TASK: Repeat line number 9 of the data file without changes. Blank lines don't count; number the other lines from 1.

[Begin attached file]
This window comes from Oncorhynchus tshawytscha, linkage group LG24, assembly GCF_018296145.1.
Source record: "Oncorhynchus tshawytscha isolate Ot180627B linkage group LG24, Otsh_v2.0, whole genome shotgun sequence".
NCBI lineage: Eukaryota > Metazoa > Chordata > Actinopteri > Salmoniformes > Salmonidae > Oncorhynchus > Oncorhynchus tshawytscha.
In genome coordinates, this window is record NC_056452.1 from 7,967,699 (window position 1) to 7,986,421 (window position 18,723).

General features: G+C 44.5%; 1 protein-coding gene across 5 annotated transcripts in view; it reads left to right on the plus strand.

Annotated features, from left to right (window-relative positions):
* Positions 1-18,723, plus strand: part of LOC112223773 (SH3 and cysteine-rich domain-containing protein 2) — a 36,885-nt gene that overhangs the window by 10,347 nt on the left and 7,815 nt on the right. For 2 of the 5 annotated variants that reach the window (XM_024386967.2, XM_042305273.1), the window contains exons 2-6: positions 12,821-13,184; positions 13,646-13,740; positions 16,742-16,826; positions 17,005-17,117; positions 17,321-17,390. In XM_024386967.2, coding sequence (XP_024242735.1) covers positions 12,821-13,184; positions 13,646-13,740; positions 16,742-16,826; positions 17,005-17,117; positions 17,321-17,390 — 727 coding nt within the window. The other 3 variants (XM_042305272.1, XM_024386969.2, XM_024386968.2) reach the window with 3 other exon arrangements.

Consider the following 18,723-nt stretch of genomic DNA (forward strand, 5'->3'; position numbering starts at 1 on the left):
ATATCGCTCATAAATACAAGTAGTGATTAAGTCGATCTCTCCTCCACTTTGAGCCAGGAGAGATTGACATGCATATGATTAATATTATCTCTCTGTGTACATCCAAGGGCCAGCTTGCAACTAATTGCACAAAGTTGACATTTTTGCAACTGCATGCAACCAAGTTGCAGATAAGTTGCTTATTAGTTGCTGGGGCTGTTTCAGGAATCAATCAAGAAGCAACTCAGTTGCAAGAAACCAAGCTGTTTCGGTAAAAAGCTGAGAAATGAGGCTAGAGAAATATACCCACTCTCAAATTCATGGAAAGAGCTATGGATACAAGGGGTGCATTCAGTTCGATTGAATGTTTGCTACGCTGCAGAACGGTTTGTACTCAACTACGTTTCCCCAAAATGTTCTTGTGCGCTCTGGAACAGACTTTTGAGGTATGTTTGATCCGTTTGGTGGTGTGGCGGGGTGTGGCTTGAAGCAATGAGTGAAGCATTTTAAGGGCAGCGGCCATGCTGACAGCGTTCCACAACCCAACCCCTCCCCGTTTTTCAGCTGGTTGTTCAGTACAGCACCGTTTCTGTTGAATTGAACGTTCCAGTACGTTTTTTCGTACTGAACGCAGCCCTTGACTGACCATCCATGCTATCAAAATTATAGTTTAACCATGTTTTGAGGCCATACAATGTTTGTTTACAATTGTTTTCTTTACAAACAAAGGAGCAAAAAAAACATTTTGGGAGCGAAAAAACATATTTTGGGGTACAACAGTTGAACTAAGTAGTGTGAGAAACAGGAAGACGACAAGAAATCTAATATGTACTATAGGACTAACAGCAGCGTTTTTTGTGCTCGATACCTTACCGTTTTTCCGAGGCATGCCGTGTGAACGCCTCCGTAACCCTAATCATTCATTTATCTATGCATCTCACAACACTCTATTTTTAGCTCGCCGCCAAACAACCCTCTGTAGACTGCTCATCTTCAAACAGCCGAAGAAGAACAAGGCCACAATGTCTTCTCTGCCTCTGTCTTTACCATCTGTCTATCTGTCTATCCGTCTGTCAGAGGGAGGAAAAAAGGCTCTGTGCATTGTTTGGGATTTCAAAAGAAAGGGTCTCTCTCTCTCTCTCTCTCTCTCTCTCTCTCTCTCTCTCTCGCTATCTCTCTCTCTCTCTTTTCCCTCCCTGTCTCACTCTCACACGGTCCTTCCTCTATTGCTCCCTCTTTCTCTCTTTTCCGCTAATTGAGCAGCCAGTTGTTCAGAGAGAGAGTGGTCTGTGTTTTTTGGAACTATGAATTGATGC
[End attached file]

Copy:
ATATCGCTCATAAATACAAGTAGTGATTAAGTCGATCTCTCCTCCACTTTGAGCCAGGAGAGATTGACATGCATATGATTAATATTATCTCTCTGTGTACATCCAAGGGCCAGCTTGCAACTAATTGCACAAAGTTGACATTTTTGCAACTGCATGCAACCAAGTTGCAGATAAGTTGCTTATTAGTTGCTGGGGCTGTTTCAGGAATCAATCAAGAAGCAACTCAGTTGCAAGAAACCAAGCTGTTTCGGTAAAAAGCTGAGAAATGAGGCTAGAGAAATATACCCACTCTCAAATTCATGGAAAGAGCTATGGATACAAGGGGTGCATTCAGTTCGATTGAATGTTTGCTACGCTGCAGAACGGTTTGTACTCAACTACGTTTCCCCAAAATGTTCTTGTGCGCTCTGGAACAGACTTTTGAGGTATGTTTGATCCGTTTGGTGGTGTGGCGGGGTGTGGCTTGAAGCAATGAGTGAAGCATTTTAAGGGCAGCGGCCATGCTGACAGCGTTCCACAACCCAACCCCTCCCCGTTTTTCAGCTGGTTGTTCAGTACAGCACCGTTTCTGTTGAATTGAACGTTCCAGTACGTTTTTTCGTACTGAACGCAGCCCTTGACTGACCATCCATGCTATCAAAATTATAGTTTAACCATGTTTTGAGGCCATACAATGTTTGTTTACAATTGTTTTCTTTACAAACAAAGGAGCAAAAAAAACATTTTGGGAGCGAAAAAACATATTTTGGGGTACAACAGTTGAACTAAGTAGTGTGAGAAACAGGAAGACGACAAGAAATCTAATATGTACTATAGGACTAACAGCAGCGTTTTTTGTGCTCGATACCTTACCGTTTTTCCGAGGCATGCCGTGTGAACGCCTCCGTAACCCTAATCATTCATTTATCTATGCATCTCACAACACTCTATTTTTAGCTCGCCGCCAAACAACCCTCTGTAGACTGCTCATCTTCAAACAGCCGAAGAAGAACAAGGCCACAATGTCTTCTCTGCCTCTGTCTTTACCATCTGTCTATCTGTCTATCCGTCTGTCAGAGGGAGGAAAAAAGGCTCTGTGCATTGTTTGGGATTTCAAAAGAAAGGGTCTCTCTCTCTCTCTCTCTCTCTCTCTCTCTCTCTCTCTCTCGCTATCTCTCTCTCTCTCTTTTCCCTCCCTGTCTCACTCTCACACGGTCCTTCCTCTATTGCTCCCTCTTTCTCTCTTTTCCGCTAATTGAGCAGCCAGTTGTTCAGAGAGAGAGTGGTCTGTGTTTTTTGGAACTATGAATTGATGC